Mavis L. "Bradley" Morrissey, 81, of Northeast Philadelphia, a nurse in the medical department at The Inquirer and the Philadelphia Daily News for 30 years who once saved the life of a senior vice president, died Saturday of complications of pneumonia at Jeanes Hospital.

A native of Luzerne County, Pa., Mrs. Morrissey lived with her family in Butte, Mont., in the 1940s and fondly remembered her years in the "Wild West." She returned to Luzerne County to attend Mercy Hospital School of Nursing in Wilkes-Barre.

After graduating in 1949, Mrs. Morrissey joined the nursing staff at Albert Einstein Medical Center. She lived in Logan and met Thomas Morrissey in the neighborhood. They married in 1952. While raising their four children, she continued to work one night a week at Einstein. She was active with the Girl Scout Troop, Mother's Club and fund-raising variety shows at St. Albert the Great Church in Huntingdon Valley.

In 1971, when her oldest daughters were teenagers, Mrs. Morrissey  began working the Saturday-night shift in The Inquirer's medical department.

"She said she would rather go to work than worry about what we were doing," daughter Nancy Karahuta said.

In 1982, Mrs. Morrissey switched to working five days a week. She bandaged pressmen who were injured on the job in the printing plant and distributed cold medications and sound advice to editors and writers in the Inquirer and Daily News newsrooms. She always said her goal was to keep the employees on the job so the papers could keep rolling, her daughter said.

In late spring of 1990, she treated Maxwell E.P. King for anaphylactic shock. King, who was then senior vice president for distribution and marketing at The Inquirer, later described the incident in an article for Inquirer Magazine.

"By my side, Mavis Morrissey, the company nurse, expertly balanced the demands of the job at hand: keeping the oxygen mask on my twisting, turning head, sticking my arm with a critically needed shot of epinephrine, calling the rescue squad, summoning the building security force to help, squeezing my arm, patting my face, talking to me constantly to force me to stay awake.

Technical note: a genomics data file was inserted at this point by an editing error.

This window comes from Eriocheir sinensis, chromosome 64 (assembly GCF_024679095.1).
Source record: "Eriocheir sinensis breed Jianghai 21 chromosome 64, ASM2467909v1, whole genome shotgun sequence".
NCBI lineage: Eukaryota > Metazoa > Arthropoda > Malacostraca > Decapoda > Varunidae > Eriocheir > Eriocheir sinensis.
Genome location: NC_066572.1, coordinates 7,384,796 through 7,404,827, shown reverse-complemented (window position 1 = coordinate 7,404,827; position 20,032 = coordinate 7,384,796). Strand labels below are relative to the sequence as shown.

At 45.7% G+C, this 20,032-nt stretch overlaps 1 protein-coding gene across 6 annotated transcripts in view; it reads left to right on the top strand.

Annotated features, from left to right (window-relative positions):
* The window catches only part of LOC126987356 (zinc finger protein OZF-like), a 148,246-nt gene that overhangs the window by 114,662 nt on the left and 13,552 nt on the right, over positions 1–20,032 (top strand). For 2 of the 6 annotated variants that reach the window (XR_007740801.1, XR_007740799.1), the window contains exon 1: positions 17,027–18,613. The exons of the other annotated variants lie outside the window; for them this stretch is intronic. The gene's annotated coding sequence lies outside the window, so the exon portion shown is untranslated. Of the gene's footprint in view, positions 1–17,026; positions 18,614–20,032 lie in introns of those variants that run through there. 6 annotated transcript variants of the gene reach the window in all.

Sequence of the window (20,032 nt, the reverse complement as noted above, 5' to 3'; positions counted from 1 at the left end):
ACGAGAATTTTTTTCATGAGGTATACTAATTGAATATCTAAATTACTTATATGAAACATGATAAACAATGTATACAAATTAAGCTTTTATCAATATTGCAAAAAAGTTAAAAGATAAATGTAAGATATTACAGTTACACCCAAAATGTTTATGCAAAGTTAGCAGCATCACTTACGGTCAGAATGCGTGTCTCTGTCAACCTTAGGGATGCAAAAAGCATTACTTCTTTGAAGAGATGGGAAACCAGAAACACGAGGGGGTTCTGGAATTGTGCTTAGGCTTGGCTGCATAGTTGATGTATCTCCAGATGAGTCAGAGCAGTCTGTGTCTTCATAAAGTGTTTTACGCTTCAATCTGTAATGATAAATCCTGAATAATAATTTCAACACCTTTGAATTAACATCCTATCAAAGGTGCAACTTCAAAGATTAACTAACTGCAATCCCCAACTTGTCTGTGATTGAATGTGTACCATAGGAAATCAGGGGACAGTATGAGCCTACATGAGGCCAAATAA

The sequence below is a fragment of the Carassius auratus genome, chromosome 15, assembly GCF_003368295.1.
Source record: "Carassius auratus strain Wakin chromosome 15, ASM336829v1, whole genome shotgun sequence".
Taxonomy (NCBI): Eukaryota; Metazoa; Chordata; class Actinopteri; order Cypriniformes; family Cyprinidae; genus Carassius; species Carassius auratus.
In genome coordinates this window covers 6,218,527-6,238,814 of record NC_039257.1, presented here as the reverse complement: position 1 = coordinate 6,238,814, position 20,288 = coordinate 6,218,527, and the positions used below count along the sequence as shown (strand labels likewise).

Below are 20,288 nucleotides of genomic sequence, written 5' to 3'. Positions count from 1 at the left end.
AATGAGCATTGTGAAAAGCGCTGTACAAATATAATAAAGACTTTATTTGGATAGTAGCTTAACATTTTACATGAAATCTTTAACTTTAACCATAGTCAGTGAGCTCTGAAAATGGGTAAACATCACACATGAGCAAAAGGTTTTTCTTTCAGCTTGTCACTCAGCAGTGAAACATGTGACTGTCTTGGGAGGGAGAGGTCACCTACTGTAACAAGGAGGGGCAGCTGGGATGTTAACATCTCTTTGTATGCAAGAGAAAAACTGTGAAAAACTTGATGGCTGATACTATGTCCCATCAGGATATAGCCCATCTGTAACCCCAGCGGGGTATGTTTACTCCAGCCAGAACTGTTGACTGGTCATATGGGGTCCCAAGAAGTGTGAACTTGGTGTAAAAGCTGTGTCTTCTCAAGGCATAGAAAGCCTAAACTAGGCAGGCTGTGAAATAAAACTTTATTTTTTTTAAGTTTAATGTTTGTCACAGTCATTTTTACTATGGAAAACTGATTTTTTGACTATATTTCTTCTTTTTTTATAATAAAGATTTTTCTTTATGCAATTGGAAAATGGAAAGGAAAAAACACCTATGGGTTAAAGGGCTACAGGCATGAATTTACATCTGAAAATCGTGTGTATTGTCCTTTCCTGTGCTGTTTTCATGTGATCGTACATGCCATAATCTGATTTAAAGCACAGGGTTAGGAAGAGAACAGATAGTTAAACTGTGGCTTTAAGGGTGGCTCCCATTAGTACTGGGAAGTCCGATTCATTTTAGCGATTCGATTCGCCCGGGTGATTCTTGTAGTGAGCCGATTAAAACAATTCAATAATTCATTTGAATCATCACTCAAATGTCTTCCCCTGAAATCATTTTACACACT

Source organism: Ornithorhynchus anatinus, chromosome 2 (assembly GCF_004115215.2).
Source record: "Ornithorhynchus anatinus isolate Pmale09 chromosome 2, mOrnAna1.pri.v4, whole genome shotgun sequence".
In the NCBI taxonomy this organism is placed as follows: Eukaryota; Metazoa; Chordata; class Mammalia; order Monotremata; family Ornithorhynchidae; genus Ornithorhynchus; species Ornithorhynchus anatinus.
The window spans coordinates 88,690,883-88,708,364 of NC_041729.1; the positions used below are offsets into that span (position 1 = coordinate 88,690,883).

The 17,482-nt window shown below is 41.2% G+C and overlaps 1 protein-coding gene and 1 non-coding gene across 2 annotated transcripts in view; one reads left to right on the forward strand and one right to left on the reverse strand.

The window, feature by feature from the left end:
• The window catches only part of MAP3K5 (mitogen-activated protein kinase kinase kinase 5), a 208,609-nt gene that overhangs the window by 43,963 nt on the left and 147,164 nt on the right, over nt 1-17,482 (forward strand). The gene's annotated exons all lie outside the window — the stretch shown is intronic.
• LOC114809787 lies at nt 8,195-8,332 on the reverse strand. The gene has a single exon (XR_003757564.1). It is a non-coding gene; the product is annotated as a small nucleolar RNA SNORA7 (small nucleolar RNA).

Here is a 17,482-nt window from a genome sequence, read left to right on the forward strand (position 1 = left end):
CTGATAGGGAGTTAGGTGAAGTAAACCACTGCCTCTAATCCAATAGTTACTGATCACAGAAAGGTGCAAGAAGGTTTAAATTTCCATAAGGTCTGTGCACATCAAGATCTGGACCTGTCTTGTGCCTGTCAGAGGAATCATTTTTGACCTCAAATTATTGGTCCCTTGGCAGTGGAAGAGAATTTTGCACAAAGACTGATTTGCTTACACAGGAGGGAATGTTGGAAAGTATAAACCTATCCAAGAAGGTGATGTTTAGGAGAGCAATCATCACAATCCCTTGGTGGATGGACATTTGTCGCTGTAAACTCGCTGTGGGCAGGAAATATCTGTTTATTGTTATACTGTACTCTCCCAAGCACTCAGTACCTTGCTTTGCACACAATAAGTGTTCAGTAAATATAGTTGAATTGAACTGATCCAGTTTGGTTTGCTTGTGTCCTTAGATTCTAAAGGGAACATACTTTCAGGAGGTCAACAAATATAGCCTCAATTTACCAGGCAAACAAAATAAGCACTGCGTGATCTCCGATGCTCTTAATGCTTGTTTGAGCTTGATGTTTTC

"Later at Hahnemann University Hospital's emergency room, it became clear what a critical role Mavis had played. I had suffered a severe allergic reaction to a chemical preservative in a package of dried fruit. . . . By the time I got to Mavis' office, my face was blotched with red welts and I couldn't breathe," King wrote.

Mrs. Morrissey and King became friends after the incident. "I had great affection for her," he said recently.

"She was caring, compassionate, and knowledgeable," said Anne Burke, a nurse who was Mrs. Morrissey's supervisor in the newspapers' medical department. "We were a team. We enjoyed each other's company. She was dependable - you never had to ask her for something twice," Burke said.

Mrs. Morrissey took advantage of a company buyout in 1996 but continued to work as a contract part-time employee until 2001.

After retiring, she kept up her nursing skills as a volunteer at Jeanes Hospital in the Fox Chase section of Philadelphia.

Her healing hands crafted colonial-style furniture for her dining room. As early woodworkers did, she fit the pieces together with tongue and groove instead of nails, her daughter said. She also was an expert tailor, and designed and sewed prom and wedding dresses for her daughters and Halloween costumes for her grandchildren.

She enjoyed bowling, trips to  local casinos, and shopping.

In addition to her daughter, Mrs. Morrissey is survived by daughters Kathleen Smith, Eileen Bratton and Judy; a sister; and seven grandchildren. Her husband died in 1989.

Friends may call from 7 to 9 p.m. tomorrow and from 8:30 to 9:30 a.m. Saturday at Givnish Funeral Home, 10975 Academy Rd., Philadelphia. A Funeral Mass will be said at 10:30 a.m. Saturday at St. Albert the Great Roman Catholic Church, 212 Welsh Rd., Huntingdon Valley. Burial will be in Holy Sepulchre Cemetery in Cheltenham.

Memorial donations may be made to the Nursing Foundation of Pennsylvania, Contribution Processing, 2578 Interstate Dr., Suite 101, Harrisburg, Pa. 17110.

Contact staff writer Sally A. Downey at 215-854-2913 or sdowney@phillynews.com.